How it worked was thus: two kids would get onto the horses while the rest stayed in the bakkie. The bakkie would then drive off while the horses galloped behind. There were a couple of farm hands riding along as well, to make sure the horses didn't stray from the path.

I sat in the bakkie with a pantsload of shite and prickling armpits, as kid after kid gracefully rode along behind. My goddess looked beautiful as her golden hair flew out behind her and it was plain to see she was more at home on a horse than not.

Then it was my turn. My nymph led the chant ("Luke, Luke, Luke!"), and the crowd of expectant kids clapped and cheered as I put my shoe into the stirrup to hoist myself up. They were almost mad with eager excitement, craning to catch a glimpse of the horse boy wonder.

The first thing that happened was that I couldn't pull myself up - the stirrup was too high and I couldn't get any leverage. So I had to suffer the ignominy of hopping up and down, trying to get a decent purchase, until one of the farm hands put a palm under my butt and hoisted me up in one motion.

I made a whole fuss of looking down at the stirrup and shaking my head in amazement at the inefficiency of it all, which appeased the madding crowd somewhat. This guy was clearly such a professional no ordinary stirrup would do - only the finest porcelain ones imported from darkest Peru. My legend was almost complete.

Then the bakkie started up, and we were off.

I almost fell off as soon as the horse just started walking, but I wedged my feet firmly into the stirrups and started feeling more confident. The bakkie started going faster, the black bastard I was on started cantering and it all fell apart in a hurry.

I hadn't banked on the up and down motion of the horse. When the horse went down I went up for some reason, and when the horse's back came up and my butt went down the two met with alarming force.

The effect was excruciating. Within seconds I was in agony as my spine got compacted, my organs were flattened and the bones on the bottom of my pelvis took a hammering against the hard leather of the rising saddle. The pain was so bad I began screaming. Blue bloody murder. Banshees the world over quit the profession in disgust at their own inefficiencies.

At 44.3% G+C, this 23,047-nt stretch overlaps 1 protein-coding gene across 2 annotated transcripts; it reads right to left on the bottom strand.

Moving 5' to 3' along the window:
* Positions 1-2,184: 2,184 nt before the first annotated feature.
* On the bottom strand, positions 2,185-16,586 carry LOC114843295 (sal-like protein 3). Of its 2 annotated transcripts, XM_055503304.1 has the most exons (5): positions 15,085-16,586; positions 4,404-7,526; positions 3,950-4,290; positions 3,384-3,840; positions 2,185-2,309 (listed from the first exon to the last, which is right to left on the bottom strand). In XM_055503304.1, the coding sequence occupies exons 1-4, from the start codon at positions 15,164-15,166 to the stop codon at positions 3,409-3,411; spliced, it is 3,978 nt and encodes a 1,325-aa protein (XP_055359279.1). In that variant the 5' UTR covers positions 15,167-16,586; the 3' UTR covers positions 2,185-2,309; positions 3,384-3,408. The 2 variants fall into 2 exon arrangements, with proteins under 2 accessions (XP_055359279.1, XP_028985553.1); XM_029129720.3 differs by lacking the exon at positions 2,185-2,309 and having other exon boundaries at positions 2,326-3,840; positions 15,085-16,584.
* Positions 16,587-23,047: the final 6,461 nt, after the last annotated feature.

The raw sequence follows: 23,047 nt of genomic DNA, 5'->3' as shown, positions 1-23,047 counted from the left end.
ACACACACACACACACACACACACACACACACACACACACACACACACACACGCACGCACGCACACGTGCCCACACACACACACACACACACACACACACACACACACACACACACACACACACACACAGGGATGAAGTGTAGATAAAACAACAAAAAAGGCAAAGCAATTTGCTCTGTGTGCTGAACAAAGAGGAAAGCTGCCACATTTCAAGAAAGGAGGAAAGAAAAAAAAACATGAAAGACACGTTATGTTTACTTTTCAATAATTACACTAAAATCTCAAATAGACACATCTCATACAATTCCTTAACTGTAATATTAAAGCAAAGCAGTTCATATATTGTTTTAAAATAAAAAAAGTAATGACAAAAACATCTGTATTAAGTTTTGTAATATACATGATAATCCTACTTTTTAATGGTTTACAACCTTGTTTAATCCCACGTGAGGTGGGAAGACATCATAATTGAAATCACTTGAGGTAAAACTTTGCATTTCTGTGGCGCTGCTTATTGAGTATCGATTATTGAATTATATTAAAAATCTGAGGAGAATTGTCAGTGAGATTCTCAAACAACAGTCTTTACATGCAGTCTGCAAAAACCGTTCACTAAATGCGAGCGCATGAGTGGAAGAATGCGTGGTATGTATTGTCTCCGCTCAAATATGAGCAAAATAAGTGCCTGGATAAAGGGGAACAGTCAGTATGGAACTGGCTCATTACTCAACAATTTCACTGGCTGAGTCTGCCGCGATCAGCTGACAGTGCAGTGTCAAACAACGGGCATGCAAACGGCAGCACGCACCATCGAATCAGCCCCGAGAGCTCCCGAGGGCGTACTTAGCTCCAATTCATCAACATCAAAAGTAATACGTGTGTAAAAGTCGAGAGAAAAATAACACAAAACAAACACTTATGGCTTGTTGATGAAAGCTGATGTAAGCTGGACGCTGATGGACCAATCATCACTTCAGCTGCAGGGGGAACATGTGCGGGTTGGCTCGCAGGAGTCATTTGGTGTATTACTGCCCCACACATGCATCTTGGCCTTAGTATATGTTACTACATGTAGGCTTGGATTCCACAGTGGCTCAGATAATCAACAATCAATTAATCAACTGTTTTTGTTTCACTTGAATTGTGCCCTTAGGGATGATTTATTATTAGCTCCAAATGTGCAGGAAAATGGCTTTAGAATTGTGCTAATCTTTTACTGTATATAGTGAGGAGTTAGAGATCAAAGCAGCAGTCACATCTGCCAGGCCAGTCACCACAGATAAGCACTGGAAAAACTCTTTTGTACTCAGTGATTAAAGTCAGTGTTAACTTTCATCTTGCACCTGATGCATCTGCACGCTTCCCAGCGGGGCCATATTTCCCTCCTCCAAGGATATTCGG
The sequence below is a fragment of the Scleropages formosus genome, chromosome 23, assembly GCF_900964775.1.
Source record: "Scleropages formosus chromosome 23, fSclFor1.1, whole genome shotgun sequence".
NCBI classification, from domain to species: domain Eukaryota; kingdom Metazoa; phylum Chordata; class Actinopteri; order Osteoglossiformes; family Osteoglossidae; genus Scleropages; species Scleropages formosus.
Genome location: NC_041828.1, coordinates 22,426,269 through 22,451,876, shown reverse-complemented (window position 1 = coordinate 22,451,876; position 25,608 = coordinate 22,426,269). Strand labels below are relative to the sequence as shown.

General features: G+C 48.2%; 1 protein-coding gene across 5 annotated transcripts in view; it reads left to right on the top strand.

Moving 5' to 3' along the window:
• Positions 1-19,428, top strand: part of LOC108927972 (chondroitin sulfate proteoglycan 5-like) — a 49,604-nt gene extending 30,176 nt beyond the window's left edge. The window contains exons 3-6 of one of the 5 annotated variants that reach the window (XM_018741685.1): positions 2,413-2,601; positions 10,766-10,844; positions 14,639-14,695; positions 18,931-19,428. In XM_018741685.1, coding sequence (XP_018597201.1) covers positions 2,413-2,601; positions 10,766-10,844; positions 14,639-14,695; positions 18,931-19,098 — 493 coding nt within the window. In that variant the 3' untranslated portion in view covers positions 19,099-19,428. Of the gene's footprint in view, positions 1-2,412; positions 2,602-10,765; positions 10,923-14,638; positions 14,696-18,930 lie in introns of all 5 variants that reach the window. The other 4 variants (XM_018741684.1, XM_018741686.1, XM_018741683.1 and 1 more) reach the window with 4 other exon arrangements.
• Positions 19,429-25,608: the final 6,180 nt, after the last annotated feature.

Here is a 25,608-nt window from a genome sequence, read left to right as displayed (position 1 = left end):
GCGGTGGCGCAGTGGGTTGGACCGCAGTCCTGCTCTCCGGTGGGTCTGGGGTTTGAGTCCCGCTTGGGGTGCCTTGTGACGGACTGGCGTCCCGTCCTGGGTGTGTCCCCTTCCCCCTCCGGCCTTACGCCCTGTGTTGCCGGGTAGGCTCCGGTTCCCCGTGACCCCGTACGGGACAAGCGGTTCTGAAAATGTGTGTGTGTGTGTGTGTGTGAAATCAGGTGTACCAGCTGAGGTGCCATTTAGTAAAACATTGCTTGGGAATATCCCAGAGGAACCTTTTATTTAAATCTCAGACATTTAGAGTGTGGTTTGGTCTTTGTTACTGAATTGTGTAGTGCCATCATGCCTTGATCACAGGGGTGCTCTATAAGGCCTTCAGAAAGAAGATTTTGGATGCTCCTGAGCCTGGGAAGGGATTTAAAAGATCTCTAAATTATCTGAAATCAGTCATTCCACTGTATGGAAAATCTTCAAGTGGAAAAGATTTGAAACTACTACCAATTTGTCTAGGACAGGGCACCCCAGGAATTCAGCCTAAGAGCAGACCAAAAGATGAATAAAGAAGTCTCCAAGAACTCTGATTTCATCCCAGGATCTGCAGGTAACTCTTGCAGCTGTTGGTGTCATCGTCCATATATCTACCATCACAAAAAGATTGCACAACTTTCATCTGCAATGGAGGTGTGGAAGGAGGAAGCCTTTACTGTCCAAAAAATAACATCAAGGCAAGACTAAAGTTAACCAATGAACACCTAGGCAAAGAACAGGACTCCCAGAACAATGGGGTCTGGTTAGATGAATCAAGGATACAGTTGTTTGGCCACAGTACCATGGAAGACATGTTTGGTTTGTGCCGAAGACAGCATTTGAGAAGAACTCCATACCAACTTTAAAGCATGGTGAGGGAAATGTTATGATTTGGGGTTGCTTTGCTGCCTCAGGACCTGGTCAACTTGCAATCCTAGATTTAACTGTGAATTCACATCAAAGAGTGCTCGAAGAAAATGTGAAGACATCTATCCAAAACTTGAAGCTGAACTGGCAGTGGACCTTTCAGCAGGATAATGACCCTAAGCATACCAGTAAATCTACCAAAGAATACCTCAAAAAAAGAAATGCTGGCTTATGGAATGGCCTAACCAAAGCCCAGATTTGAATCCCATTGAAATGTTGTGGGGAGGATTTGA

To compound matters both feet came out of their stirrups, so the audience on the bakkie were treated to the sights and sounds of a rake-thin kid with a pudding-bowl fringe being hoisted three feet into the air - legs splayed out wildly, grimly hanging on to small fists of mane - before coming back down with an audible crash, followed by wild screams of pain.

I had no idea how to stop the horse, so I began pulling the hair out of its mane and beating it with both fists around the head and neck.

The horse didn't miss a beat, but he did turn a baleful eye at me with an expression that asked what the hell I thought I was doing, and no matter how hard I smacked the swine he just wouldn't stop.

During all this I managed a glance at my fantasy dream girl and she - along with every other kid on the bakkie - was losing the battle to mop up the tears of laughter that flowed like rivers from her eyes. She was finished, dog. This was the best shit ever.

The farm hands eventually managed to control their own laughter and stopped the horses. Totally crushed, crestfallen, bruised and ashamed I had to climb up onto the bakkie with the others for the rest of the ride.

I stared stoically out into the distance and avoided everyone. When we were getting off the bakkie I caught the eye of my beloved and she made no attempt to hide her scorn.

I spent the rest of the camp in hiding, alone.

All Smoked Out,
Luke Tagg
Spending time online does bad things to a person, but I'm OK.

Look at me now - all the way from Uitenhage to the bright lights of the big internet.

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Copyright © Luke Tagg. All rights reserved. A few lefts as well.